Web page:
Roger Lee Hall - Official Site

 

 

 

 

 

With many years of music activity, Roger Lee Hall has been actively seeking to preserve American music from the past and create music for the present day through his compositions and music editions.

He has been involved with both research and recordings. His many activities include:
album producer, cable television producer, composer, conductor, ethnomusicologist, musicologist, film music critic, lecturer, radio host, singer, teacher and writer.

Born in New Jersey, his first music compisitons were pop and jazz songs in the 1960s. Following his military service in the U.S. Army, Mr. Hall attended Upsala College and then Rutgers University, Newark College of Arts & Sciences where he graduated in1970 with a B.A. degree in Music Theory and Composition. He composed his first classical works while at Rutgers.

Two years later, in 1972, he was awarded his M.A. degree in Ethnomusicology from the State University of New York at Binghamton (now Binghamton University). His Master's Thesis was on the music notation of the American Shakers.

He did his Ph.D. studies in Musicology at Case Western Reserve University in Cleveland, Ohio, where his specialty was Shaker music and music from early America. He was also teaching assistant for the famous Cleveland disc jockey, Bill Randle, who had promoted Elvis Presley and introduced him on his national television debut in 1956. Recently, he has written about this disc jockey in a multimedia volume titled, The Bill Randle Chronicles: From Electric Elvis to The Shakers -- click here.

Mr. Hall has been a music consultant for various projects including these topics:

-the music of Tonga for the National Geographic Society LP album (1972)
-the music of Colonial America for the Paul Revere House in Boston (1981)
-the best-selling CD, "Simple Gifts - Shaker Chants and Spirituals" by The Boston Camerata (1995)
-the DVD titled, "Emerson: The Ideal in America" for The Ralph Waldo Emerson Institute (2007)

He has spent considerable time researching and recording two singing traditions which are among the oldest in the United States of America:



Music of the Shakers -- from the 18th to 20th centuries, the Shakers composed over 10,000 original songs, hymns and anthems, more than any other communal society in the U.S.A. Their best known song is "Simple Gifts" (or 'Tis the gift to be simple), and Mr. Hall has written a book about it. He has presented numerous Shaker music programs at museums, schools, churches, historical societies and colleges. He has also edited and arranged Shaker spirituals for performance.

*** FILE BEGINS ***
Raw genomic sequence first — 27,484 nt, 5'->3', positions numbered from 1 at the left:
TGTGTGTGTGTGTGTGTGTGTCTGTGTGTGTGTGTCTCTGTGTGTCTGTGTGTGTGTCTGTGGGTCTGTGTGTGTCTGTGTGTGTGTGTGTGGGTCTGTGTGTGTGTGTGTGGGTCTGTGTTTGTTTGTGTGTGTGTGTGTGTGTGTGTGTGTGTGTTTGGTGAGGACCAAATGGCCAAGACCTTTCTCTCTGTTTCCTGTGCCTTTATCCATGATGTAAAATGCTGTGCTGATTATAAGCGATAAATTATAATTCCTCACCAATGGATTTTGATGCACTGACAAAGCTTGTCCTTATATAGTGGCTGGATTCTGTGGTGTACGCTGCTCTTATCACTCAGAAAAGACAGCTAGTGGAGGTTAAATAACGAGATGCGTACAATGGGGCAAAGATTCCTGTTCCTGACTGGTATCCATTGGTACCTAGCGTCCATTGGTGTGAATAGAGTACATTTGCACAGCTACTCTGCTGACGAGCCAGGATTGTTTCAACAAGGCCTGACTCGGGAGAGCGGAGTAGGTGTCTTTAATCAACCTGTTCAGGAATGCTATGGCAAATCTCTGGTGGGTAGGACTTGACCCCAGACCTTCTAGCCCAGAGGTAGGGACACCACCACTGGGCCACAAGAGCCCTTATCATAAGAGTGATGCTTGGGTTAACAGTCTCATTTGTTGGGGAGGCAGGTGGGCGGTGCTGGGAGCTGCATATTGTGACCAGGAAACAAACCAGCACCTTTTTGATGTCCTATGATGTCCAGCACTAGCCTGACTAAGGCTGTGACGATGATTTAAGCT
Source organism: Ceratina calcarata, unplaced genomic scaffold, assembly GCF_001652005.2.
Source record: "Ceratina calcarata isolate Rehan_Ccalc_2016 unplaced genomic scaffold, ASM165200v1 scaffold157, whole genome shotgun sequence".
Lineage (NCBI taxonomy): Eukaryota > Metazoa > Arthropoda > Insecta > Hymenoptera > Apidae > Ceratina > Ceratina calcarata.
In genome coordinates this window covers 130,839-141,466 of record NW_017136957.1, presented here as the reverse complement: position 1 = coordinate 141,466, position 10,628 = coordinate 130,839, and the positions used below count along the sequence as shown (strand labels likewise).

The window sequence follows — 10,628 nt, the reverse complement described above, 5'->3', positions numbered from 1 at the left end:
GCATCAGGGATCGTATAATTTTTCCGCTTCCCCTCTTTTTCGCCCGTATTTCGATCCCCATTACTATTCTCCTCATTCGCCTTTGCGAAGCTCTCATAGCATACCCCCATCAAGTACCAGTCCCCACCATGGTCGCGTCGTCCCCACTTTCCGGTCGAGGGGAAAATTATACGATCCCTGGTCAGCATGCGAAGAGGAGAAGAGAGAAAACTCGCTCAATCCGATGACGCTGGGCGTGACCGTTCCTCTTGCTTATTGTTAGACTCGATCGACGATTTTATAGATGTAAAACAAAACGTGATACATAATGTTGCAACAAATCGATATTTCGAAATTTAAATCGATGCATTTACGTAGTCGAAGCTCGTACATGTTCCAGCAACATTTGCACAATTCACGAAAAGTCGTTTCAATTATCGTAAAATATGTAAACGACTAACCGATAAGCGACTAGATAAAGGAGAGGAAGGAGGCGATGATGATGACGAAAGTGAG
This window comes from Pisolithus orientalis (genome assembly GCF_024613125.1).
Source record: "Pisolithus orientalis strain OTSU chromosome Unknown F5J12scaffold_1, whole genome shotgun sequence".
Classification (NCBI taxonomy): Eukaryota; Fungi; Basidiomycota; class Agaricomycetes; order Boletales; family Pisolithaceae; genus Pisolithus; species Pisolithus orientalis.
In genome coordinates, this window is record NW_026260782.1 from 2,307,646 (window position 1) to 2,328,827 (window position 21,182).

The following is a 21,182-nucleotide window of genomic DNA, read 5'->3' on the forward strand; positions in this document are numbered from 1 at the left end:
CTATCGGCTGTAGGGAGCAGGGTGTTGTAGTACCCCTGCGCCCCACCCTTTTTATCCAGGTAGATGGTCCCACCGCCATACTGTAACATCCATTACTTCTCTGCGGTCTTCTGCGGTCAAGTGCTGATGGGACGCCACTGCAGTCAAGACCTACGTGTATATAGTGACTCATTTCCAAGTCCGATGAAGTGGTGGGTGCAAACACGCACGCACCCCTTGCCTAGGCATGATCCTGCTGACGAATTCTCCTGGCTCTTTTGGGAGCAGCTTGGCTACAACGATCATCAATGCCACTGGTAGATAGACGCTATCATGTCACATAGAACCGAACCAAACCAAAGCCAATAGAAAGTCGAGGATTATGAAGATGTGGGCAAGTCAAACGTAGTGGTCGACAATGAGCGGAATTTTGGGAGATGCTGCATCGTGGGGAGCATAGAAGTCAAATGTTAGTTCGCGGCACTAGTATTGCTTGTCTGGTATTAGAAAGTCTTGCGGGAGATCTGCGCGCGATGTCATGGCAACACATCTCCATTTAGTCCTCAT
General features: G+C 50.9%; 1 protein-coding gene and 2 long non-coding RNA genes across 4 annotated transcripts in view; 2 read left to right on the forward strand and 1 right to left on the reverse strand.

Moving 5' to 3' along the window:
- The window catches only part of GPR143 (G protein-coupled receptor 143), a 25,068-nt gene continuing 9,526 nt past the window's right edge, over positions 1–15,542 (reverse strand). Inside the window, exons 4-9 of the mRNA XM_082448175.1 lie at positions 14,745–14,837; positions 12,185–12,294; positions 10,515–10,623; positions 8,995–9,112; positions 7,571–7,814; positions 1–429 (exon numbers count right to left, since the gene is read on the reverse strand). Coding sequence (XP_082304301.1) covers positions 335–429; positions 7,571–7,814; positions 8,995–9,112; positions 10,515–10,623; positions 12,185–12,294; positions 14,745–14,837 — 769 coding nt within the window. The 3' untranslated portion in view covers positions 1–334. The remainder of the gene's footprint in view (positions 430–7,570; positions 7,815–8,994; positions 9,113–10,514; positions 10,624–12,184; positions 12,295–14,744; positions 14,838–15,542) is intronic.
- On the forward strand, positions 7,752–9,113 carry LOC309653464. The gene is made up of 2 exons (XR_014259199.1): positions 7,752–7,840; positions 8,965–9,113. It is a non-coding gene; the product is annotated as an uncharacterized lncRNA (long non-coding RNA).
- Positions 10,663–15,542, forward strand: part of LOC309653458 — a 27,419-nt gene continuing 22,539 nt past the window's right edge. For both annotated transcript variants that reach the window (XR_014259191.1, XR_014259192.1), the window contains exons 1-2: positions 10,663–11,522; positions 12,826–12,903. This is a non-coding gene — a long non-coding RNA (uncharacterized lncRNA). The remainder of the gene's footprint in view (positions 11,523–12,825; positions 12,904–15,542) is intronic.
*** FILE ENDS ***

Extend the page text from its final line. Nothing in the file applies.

The (Old) Stoughton Musical Society -- organized on 7 November 1786, this is now the oldest choral society and has performed American music longer than any other chorus in the U.S.A. Their Constitution was written in 1787 just a few weeks after the United States Constitution. They were first called The Stoughton Musical Society and the "Old" was added to their name when then were incorporated in the Commonwealth of Massachusetts in 1908. William Billings, America's first prominent choral composer, taught a singing school in that town and wrote a tune titled "Stoughton," which Mr. Hall edited and added a text by Isaac Watts, and it was first performed in 1986 for the Bicentennial of the Old Stoughton Musical Society. Mr. Hall was the Historian of this musical society and also Chairman of the 1986 celebration and prepared several special concerts for that anniversary. In addition, he has prepared a series of publications about music from Stoughton's past. Also, he is a Lifetime Member of the Stoughton Historical Society.

Mr. Hall is a prolific writer and editor and has produced numerous collections.
Here are some of the titles he has prepared:

Historical Music

See all the titles by Mr. Hall in the PineTree Multimedia Series -- click here

Also, Mr. Hall is an ASCAP composer with over one hundred compositions and arrangements to his credit.
His music is published exclusively by PineTree Music -- click here

Roger Lee Hall holds the following positions:

To read more about Roger Lee Hall see these links: